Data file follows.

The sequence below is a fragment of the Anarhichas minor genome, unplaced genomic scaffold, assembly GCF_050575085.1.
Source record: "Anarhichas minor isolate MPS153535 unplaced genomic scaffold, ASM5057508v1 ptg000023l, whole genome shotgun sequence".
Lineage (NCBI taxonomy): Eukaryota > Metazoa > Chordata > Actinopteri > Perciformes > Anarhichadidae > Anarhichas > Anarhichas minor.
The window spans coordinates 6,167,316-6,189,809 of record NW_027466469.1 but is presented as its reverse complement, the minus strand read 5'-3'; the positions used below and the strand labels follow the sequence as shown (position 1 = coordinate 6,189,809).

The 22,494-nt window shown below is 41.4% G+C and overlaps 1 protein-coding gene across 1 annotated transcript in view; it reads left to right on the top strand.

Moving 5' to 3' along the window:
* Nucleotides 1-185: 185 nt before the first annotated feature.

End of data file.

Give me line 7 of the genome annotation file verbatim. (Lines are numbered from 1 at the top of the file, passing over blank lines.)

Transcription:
* Nucleotides 1-185: 185 nt before the first annotated feature.